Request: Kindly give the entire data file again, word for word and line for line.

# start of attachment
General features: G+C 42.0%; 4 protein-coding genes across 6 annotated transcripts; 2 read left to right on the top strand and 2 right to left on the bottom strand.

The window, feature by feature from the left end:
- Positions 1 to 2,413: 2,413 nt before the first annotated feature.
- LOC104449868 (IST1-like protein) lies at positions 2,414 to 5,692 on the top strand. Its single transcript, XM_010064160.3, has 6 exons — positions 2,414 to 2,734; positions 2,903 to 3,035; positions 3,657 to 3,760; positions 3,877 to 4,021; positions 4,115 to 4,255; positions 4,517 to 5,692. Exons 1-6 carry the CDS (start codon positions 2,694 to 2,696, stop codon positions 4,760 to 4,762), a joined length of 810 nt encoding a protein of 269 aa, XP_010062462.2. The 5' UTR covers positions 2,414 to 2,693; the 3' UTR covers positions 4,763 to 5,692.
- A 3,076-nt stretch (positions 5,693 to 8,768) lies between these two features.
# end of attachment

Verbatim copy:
General features: G+C 42.0%; 4 protein-coding genes across 6 annotated transcripts; 2 read left to right on the top strand and 2 right to left on the bottom strand.

The window, feature by feature from the left end:
- Positions 1 to 2,413: 2,413 nt before the first annotated feature.
- LOC104449868 (IST1-like protein) lies at positions 2,414 to 5,692 on the top strand. Its single transcript, XM_010064160.3, has 6 exons — positions 2,414 to 2,734; positions 2,903 to 3,035; positions 3,657 to 3,760; positions 3,877 to 4,021; positions 4,115 to 4,255; positions 4,517 to 5,692. Exons 1-6 carry the CDS (start codon positions 2,694 to 2,696, stop codon positions 4,760 to 4,762), a joined length of 810 nt encoding a protein of 269 aa, XP_010062462.2. The 5' UTR covers positions 2,414 to 2,693; the 3' UTR covers positions 4,763 to 5,692.
- A 3,076-nt stretch (positions 5,693 to 8,768) lies between these two features.